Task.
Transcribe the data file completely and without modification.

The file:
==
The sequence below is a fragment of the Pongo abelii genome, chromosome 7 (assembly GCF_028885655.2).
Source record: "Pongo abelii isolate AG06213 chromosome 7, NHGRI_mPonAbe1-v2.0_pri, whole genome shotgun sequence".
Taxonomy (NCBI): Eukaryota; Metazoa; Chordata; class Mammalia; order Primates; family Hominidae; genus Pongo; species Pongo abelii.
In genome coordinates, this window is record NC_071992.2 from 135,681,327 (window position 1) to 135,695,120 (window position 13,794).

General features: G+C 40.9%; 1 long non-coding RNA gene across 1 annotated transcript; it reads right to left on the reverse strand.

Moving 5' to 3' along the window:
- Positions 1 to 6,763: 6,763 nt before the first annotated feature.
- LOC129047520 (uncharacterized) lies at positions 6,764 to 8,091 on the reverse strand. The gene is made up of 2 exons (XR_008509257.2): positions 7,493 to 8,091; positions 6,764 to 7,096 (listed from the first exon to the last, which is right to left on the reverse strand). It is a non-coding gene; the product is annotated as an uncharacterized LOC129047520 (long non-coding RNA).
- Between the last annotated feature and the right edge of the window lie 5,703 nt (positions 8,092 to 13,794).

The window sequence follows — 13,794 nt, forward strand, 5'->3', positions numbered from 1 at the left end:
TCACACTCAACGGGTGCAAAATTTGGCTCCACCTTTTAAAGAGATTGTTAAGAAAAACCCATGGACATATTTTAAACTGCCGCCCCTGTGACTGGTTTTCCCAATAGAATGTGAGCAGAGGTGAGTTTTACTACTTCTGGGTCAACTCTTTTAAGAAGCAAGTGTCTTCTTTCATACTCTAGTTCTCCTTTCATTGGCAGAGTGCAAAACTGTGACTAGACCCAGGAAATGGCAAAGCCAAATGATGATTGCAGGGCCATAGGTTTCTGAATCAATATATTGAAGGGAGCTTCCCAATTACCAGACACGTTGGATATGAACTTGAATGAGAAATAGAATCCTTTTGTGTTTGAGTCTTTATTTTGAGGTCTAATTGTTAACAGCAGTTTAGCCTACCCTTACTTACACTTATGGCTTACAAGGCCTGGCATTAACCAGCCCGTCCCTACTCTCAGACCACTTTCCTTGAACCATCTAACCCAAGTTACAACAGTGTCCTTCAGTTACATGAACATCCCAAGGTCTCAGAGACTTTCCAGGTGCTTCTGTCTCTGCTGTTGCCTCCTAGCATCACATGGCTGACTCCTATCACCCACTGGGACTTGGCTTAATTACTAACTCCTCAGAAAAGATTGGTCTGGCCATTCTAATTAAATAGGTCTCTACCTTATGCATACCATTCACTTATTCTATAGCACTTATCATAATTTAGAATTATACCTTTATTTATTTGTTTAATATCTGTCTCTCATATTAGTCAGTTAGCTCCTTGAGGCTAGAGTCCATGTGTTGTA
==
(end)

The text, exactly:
The sequence below is a fragment of the Pongo abelii genome, chromosome 7 (assembly GCF_028885655.2).
Source record: "Pongo abelii isolate AG06213 chromosome 7, NHGRI_mPonAbe1-v2.0_pri, whole genome shotgun sequence".
Taxonomy (NCBI): Eukaryota; Metazoa; Chordata; class Mammalia; order Primates; family Hominidae; genus Pongo; species Pongo abelii.
In genome coordinates, this window is record NC_071992.2 from 135,681,327 (window position 1) to 135,695,120 (window position 13,794).

General features: G+C 40.9%; 1 long non-coding RNA gene across 1 annotated transcript; it reads right to left on the reverse strand.

Moving 5' to 3' along the window:
- Positions 1 to 6,763: 6,763 nt before the first annotated feature.
- LOC129047520 (uncharacterized) lies at positions 6,764 to 8,091 on the reverse strand. The gene is made up of 2 exons (XR_008509257.2): positions 7,493 to 8,091; positions 6,764 to 7,096 (listed from the first exon to the last, which is right to left on the reverse strand). It is a non-coding gene; the product is annotated as an uncharacterized LOC129047520 (long non-coding RNA).
- Between the last annotated feature and the right edge of the window lie 5,703 nt (positions 8,092 to 13,794).

The window sequence follows — 13,794 nt, forward strand, 5'->3', positions numbered from 1 at the left end:
TCACACTCAACGGGTGCAAAATTTGGCTCCACCTTTTAAAGAGATTGTTAAGAAAAACCCATGGACATATTTTAAACTGCCGCCCCTGTGACTGGTTTTCCCAATAGAATGTGAGCAGAGGTGAGTTTTACTACTTCTGGGTCAACTCTTTTAAGAAGCAAGTGTCTTCTTTCATACTCTAGTTCTCCTTTCATTGGCAGAGTGCAAAACTGTGACTAGACCCAGGAAATGGCAAAGCCAAATGATGATTGCAGGGCCATAGGTTTCTGAATCAATATATTGAAGGGAGCTTCCCAATTACCAGACACGTTGGATATGAACTTGAATGAGAAATAGAATCCTTTTGTGTTTGAGTCTTTATTTTGAGGTCTAATTGTTAACAGCAGTTTAGCCTACCCTTACTTACACTTATGGCTTACAAGGCCTGGCATTAACCAGCCCGTCCCTACTCTCAGACCACTTTCCTTGAACCATCTAACCCAAGTTACAACAGTGTCCTTCAGTTACATGAACATCCCAAGGTCTCAGAGACTTTCCAGGTGCTTCTGTCTCTGCTGTTGCCTCCTAGCATCACATGGCTGACTCCTATCACCCACTGGGACTTGGCTTAATTACTAACTCCTCAGAAAAGATTGGTCTGGCCATTCTAATTAAATAGGTCTCTACCTTATGCATACCATTCACTTATTCTATAGCACTTATCATAATTTAGAATTATACCTTTATTTATTTGTTTAATATCTGTCTCTCATATTAGTCAGTTAGCTCCTTGAGGCTAGAGTCCATGTGTTGTA